After Major Meadows had passed away in 1995, H. Ross Perot proposed to Lieutenant General Peter Shoomaker the idea of the monument. The sculptor, Lawrence M. Ludtke, wanted it to be as authentic as possible, so he had Meadows’ grandson pose for him. The finished piece stands approximately eight feet tall and weighs 900 pounds. He’s carrying a Car-15 semi-automatic rifle and is dressed in full combat gear.

In his dedication ceremony speech, Perot called Major Meadows “a James Bond in real life.” It’s only fitting the massive bronze statue would be placed outside the U.S. Army Special Operations Command headquarters. The field adjacent to the statue is the Meadows Memorial Parade Field, also named in Meadows’ honor. (2929 Desert Storm Drive and Yadkin Road, Fort Bragg)

Discover More —> Visitors interested in learning more about Major Meadows and the history of the U.S. Army Special Operations and Special Forces units would do well to explore the John F. Kennedy Special Warfare Museum and the fascinating exhibits that showcase the unique role these elite forces have played in the history of unconventional warfare. (Building D-2502, Ardennes and Zabitosky Streets, Fort Bragg)

The Last U.S. Soldier to Pay the Ultimate Sacrifice in the Iraq War

Less than five weeks before the official end of the withdrawal from Iraq, U.S. Army Specialist David Hickman was killed by a roadside bomb on November 14, 2011. Spc. Hickman had served in the esteemed 2nd Battalion, 325th Airborne Infantry Regiment, 82nd Airborne Division since enlisting in the Army in 2009. Tragically, this high school linebacker and taekwondo black belt was two weeks out from being shipped home to his new bride.

The 325th Airborne Infantry Regiment's history dates to World War I, even before paratroopers were jumping out of planes. More recently, it played a critical role in the initial invasion of Iraq by ground troops, in 2003. This regiment continued to deploy repeatedly over the war’s 10-year history and even following the official withdrawal of troops from Iraq. The 82nd Airborne Division, in general, has suffered more than its fair share of casualties in both Global War on Terrorism (GWOT) arenas—more specifically, 256 casualties, as of today's date.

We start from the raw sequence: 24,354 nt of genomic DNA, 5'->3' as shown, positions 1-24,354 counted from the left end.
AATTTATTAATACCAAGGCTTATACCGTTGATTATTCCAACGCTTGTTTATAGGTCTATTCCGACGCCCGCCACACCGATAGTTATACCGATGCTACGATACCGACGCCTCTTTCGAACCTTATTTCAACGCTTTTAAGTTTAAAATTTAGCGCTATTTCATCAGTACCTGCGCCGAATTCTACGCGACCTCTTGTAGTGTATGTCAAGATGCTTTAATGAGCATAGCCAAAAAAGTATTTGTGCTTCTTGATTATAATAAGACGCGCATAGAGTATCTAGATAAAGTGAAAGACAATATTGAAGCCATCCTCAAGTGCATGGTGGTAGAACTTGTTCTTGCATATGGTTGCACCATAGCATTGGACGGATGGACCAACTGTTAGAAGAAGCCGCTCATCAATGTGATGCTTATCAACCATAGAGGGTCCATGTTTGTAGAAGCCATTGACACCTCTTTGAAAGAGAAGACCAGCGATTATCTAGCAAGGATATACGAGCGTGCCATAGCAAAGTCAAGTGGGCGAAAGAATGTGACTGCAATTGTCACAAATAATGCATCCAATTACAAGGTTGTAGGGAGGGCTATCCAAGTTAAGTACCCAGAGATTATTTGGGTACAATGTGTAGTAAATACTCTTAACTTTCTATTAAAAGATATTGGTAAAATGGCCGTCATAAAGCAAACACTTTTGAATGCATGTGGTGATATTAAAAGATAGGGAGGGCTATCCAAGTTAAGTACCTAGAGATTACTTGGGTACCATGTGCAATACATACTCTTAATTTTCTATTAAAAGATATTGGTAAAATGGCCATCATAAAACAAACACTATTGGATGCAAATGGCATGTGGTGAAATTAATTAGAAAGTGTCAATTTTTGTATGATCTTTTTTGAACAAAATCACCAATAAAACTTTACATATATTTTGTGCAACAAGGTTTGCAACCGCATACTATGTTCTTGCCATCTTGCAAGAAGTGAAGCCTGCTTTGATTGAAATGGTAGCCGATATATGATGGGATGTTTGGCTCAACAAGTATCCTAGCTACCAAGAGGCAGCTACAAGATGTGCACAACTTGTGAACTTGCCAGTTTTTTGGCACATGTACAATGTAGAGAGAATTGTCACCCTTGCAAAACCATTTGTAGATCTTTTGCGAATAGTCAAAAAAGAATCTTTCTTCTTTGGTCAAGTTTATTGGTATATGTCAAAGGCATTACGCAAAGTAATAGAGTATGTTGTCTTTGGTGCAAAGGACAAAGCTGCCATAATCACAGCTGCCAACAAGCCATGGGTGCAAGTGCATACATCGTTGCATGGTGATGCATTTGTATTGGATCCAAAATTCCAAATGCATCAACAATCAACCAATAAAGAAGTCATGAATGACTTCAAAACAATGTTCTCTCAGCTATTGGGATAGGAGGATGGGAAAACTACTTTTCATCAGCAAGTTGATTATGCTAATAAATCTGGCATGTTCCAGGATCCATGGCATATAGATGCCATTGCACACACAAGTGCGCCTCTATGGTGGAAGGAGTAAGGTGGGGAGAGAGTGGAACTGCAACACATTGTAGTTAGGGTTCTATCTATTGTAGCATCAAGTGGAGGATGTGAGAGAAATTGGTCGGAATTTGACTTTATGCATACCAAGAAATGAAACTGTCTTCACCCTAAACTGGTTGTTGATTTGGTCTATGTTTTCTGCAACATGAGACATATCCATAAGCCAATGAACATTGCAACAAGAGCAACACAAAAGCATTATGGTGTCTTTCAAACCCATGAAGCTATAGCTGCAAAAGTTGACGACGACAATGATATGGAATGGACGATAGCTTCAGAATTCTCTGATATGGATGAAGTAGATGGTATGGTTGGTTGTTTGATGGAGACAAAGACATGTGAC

Early in the wars, the 82nd Airborne Division War Memorial Museum erected a Global War on Terrorism Memorial on its grounds. The words, “In Memory of the Paratroopers Who Gave Their Lives in Support of the Global War on Terrorism” are etched into the front of this obelisk, granite monument. The other three sides are covered by paratroopers’ names. In fact, in just three years, the museum ran out of room to list the names of every one of “The All Americans,” so they expanded the memorial by adding a series of panels behind it, in 2008.

If you visit the memorial today, you’ll find Spc. Hickman’s name etched into one of those panels, alongside 255 of his All American brothers and sisters in arms. As a friend of his remarked to a journalist, “[David] wasn’t going to go out quietly. He’s going to go down with a place in history.” We will certainly never forget this paratrooper’s life, sacrifice, and place in history. (Building C-6841 Ardennes Street, Fort Bragg)

Discover More —> The newly renovated 82nd Airborne Division War Memorial Museum is yet another Fort Bragg museum well worth visiting, for an in-depth look at the crucial role this famed division has played in multiple wars and conflicts all over the world; do not overlook the museum's Air Park, either, as that is where you can get an up-close look at several retired military aircraft.

Interested in planning a military reunion, whether formally or casually? The Fayetteville Area Convention & Visitors Bureau (FACVB) plays an integral role in helping units organize reunions, from finding venues to accommodations. I'd encourage you to consider the FACVB to be your best resource in making that happen and to start by checking out the great information they've shared on their Planning a Military Reunion site.

Then it's just a matter of planning your leisure time here. The "Pursuit of Brotherhood" video above gives just a few examples of what our veterans enjoy doing on a visit to the Fayetteville area. You'll discover many historical sites of interest on our Cultural Heritage Trails and Military Sites. Lastly, the FACVB's Calendar of Events features our communities' military events and other visitor-friendly happenings that occur here year-round. Come join us in "America's Hometown," where every day is a reunion!

Please note that some of the above facts, pertaining to our monuments, was sourced from the "Commemorative Landscapes of North Carolina" site.